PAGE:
• Even though I was born in California I actually qualify to be a member of First Families of Virginia, as my ancestors settled in the Prince George and Chesterfield County area in the 1600’s. I have slave holders in my ancestors, and I am related to many people here, including bi-racial descendants of my white ancestors. But the difference is that i am a direct descendant of those who left the south and slavery for the mid-west decades before the outbreak of the war, and so far I have documented 36 men from those families who fought for the preservation of the Union. On my father’s side, there were out and out abolitionists among those in Illinois, including two great grand uncles, one of whom was with Sherman. I have very different views from yours about the so-called “invasion” of the south by the lawful government of the United States.

        With one of the men in question we drifted apart over many things, mostly of a political nature. It happens. In the other case, well, again political. Some relative of his kept getting on my case that former President Obama was born in Kenya, something he believes now, in 2017. It got to be too much. But of all the people I know I have only curtailed my association due to SCV issues to those two. I have family members who voted for Trump. We keep the peace because we have agreed not to discuss politics. I believe that outside of family, people do tend to associate with those who agree with them on important issues.

  2. Do you know any SCV members personally? How many SCV meetings have you attended?

    • Why would I need to have attended any meetings for information about SCV members? I don’t follow. Having lived in Virginia for ten years and followed their activities closely I feel pretty confident in my assessment. By the way, I have given talks to SCV chapters in Virginia, including one in Petersburg and another near Williamsburg.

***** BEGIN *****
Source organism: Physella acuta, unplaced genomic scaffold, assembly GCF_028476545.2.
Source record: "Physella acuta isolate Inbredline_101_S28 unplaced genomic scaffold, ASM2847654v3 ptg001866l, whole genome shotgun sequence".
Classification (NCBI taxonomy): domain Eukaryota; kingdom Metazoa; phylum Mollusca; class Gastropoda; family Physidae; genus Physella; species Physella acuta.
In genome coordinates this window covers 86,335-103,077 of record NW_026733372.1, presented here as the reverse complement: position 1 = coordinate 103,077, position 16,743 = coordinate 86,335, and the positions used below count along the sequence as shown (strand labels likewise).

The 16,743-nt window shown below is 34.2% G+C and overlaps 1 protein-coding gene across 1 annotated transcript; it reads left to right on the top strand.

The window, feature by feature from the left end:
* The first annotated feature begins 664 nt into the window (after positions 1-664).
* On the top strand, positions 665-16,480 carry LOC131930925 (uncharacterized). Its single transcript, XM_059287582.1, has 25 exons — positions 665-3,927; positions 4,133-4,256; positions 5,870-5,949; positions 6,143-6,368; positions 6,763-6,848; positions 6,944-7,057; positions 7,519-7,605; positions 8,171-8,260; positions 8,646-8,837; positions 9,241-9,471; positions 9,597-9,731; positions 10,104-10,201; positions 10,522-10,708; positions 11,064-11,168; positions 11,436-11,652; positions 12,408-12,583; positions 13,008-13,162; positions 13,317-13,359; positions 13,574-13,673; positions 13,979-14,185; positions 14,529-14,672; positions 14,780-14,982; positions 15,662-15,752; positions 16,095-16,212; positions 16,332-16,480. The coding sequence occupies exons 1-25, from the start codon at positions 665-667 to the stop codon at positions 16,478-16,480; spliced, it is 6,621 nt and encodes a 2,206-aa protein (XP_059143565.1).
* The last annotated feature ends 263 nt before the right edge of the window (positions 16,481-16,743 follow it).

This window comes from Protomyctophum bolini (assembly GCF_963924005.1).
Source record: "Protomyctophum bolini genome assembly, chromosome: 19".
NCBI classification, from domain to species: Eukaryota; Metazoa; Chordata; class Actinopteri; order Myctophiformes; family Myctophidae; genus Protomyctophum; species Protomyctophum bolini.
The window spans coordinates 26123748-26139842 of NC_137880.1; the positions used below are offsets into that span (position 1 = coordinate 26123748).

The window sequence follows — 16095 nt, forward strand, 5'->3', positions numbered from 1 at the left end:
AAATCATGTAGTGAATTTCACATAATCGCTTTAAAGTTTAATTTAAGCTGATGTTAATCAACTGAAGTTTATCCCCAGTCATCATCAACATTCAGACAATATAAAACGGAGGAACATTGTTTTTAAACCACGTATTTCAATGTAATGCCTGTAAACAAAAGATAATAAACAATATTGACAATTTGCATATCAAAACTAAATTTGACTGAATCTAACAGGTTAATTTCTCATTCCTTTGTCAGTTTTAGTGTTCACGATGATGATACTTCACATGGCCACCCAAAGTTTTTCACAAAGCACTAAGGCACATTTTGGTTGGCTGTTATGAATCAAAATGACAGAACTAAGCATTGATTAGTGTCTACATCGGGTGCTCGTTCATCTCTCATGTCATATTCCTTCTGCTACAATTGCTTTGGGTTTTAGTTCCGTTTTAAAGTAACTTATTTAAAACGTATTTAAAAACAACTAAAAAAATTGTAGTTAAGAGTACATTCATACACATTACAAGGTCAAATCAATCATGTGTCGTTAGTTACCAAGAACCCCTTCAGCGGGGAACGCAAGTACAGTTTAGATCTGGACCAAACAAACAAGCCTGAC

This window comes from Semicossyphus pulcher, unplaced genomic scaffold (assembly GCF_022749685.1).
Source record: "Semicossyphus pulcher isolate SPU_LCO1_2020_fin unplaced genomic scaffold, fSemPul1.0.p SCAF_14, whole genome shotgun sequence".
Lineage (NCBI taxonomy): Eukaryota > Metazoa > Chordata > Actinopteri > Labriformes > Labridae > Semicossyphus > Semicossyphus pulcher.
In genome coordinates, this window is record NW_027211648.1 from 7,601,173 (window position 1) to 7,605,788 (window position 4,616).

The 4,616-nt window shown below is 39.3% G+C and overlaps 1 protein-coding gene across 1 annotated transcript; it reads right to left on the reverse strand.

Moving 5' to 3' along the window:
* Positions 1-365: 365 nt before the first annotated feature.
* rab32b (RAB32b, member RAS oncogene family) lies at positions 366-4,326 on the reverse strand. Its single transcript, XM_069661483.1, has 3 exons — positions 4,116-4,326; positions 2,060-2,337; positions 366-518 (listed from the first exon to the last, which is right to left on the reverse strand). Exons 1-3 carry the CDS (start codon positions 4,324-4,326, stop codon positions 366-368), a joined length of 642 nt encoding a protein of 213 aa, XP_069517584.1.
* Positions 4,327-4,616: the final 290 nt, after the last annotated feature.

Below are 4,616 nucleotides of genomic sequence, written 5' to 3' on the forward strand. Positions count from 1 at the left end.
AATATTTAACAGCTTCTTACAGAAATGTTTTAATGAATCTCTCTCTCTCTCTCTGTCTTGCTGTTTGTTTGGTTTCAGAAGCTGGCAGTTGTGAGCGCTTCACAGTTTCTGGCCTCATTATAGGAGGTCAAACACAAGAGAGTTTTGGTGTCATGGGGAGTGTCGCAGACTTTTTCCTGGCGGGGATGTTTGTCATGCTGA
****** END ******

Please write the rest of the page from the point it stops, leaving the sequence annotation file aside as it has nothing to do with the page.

• Thanks, just curious. Each SCV Camp seems to have a unique flavor and the individual members are certainly varied. Perusing your blogs gives me the impression that you have a passion for all things SCV. IMO, painting with a broad brush decreases the value of a person’s writings about observations. There are a couple of things of which I am certain; we occasionally have black guests at our meeting and we always welcome their interest. Also, in all my meetings and other associations with SCV members, I have never heard a racist comment. Zero. I am certainly no historian, only a student but I have not learned anything that dishonors the ‘lost cause’. Serving my country in the Vietnam era had a great deal to do with my antiwar compulsion. That has influenced my strong belief that WBTS should never have happened. I witness the residual effects daily and that is sad.

        • Thanks for the comment. I am going to let my previous posts on the SCV speak for itself.

    • Ted- I was heavily involved in the project that erected a statue of CSA Lt. Gen. James Longstreet so I got to know quite a few men who were, at that time, SCV members and had been very active for many years in the organization. The SCV supported the project. You may have noticed the past tense. That’s because, some years back, the SCV leadership got taken over by members who were hardcore members of the League of the South, a very hardcore neo-Confederate pro-Lost Cause organization. One of its leaders, Kirk Lyons, an attorney, was married at the headquarters of the Aryan Nation organization. The North Carolina SCV helped lead the ultimately unsuccessful fight against the League of the South takeover. Everyone I knew was either purged by the new leadership or left because the SCV has become so extreme. I didn’t agree with the organization on more than a few things at the beginning but it was nothing at all like it is now.